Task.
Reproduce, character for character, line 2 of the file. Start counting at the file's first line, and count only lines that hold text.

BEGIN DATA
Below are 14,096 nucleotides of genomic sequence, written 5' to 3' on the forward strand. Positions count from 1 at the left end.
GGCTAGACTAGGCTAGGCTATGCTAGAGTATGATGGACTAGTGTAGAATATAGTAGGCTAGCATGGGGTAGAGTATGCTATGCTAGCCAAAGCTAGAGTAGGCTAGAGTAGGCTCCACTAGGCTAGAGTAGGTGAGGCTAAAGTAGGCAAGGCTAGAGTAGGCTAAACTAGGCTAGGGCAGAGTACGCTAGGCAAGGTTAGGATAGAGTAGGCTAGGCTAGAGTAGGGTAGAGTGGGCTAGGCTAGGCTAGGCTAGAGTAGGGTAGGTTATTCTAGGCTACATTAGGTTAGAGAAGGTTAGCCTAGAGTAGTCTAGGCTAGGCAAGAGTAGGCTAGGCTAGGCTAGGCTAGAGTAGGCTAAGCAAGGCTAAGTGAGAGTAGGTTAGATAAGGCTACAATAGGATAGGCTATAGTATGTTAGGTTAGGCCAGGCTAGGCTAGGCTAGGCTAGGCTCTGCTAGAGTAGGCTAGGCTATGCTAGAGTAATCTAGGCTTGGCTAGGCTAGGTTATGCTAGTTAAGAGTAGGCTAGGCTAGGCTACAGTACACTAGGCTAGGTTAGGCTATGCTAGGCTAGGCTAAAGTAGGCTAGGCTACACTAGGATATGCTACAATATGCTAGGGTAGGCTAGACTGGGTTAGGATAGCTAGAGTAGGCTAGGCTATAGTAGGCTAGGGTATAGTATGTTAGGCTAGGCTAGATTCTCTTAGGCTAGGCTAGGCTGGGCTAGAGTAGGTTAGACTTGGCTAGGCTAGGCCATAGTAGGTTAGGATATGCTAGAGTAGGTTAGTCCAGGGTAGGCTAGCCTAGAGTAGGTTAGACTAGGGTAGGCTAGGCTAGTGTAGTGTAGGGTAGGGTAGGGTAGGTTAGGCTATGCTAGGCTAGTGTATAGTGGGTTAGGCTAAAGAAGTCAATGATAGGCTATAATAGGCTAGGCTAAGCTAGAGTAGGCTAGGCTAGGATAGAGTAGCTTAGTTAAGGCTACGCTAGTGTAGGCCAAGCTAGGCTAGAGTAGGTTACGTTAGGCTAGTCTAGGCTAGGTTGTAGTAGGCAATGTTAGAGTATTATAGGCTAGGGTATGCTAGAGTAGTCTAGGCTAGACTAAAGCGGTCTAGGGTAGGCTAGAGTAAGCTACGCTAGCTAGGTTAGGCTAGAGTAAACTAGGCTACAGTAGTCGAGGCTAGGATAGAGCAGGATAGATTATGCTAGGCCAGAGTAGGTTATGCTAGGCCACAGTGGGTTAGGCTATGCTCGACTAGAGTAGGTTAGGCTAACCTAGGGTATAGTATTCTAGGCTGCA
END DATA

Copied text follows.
GGCTAGACTAGGCTAGGCTATGCTAGAGTATGATGGACTAGTGTAGAATATAGTAGGCTAGCATGGGGTAGAGTATGCTATGCTAGCCAAAGCTAGAGTAGGCTAGAGTAGGCTCCACTAGGCTAGAGTAGGTGAGGCTAAAGTAGGCAAGGCTAGAGTAGGCTAAACTAGGCTAGGGCAGAGTACGCTAGGCAAGGTTAGGATAGAGTAGGCTAGGCTAGAGTAGGGTAGAGTGGGCTAGGCTAGGCTAGGCTAGAGTAGGGTAGGTTATTCTAGGCTACATTAGGTTAGAGAAGGTTAGCCTAGAGTAGTCTAGGCTAGGCAAGAGTAGGCTAGGCTAGGCTAGGCTAGAGTAGGCTAAGCAAGGCTAAGTGAGAGTAGGTTAGATAAGGCTACAATAGGATAGGCTATAGTATGTTAGGTTAGGCCAGGCTAGGCTAGGCTAGGCTAGGCTCTGCTAGAGTAGGCTAGGCTATGCTAGAGTAATCTAGGCTTGGCTAGGCTAGGTTATGCTAGTTAAGAGTAGGCTAGGCTAGGCTACAGTACACTAGGCTAGGTTAGGCTATGCTAGGCTAGGCTAAAGTAGGCTAGGCTACACTAGGATATGCTACAATATGCTAGGGTAGGCTAGACTGGGTTAGGATAGCTAGAGTAGGCTAGGCTATAGTAGGCTAGGGTATAGTATGTTAGGCTAGGCTAGATTCTCTTAGGCTAGGCTAGGCTGGGCTAGAGTAGGTTAGACTTGGCTAGGCTAGGCCATAGTAGGTTAGGATATGCTAGAGTAGGTTAGTCCAGGGTAGGCTAGCCTAGAGTAGGTTAGACTAGGGTAGGCTAGGCTAGTGTAGTGTAGGGTAGGGTAGGGTAGGTTAGGCTATGCTAGGCTAGTGTATAGTGGGTTAGGCTAAAGAAGTCAATGATAGGCTATAATAGGCTAGGCTAAGCTAGAGTAGGCTAGGCTAGGATAGAGTAGCTTAGTTAAGGCTACGCTAGTGTAGGCCAAGCTAGGCTAGAGTAGGTTACGTTAGGCTAGTCTAGGCTAGGTTGTAGTAGGCAATGTTAGAGTATTATAGGCTAGGGTATGCTAGAGTAGTCTAGGCTAGACTAAAGCGGTCTAGGGTAGGCTAGAGTAAGCTACGCTAGCTAGGTTAGGCTAGAGTAAACTAGGCTACAGTAGTCGAGGCTAGGATAGAGCAGGATAGATTATGCTAGGCCAGAGTAGGTTATGCTAGGCCACAGTGGGTTAGGCTATGCTCGACTAGAGTAGGTTAGGCTAACCTAGGGTATAGTATTCTAGGCTGCA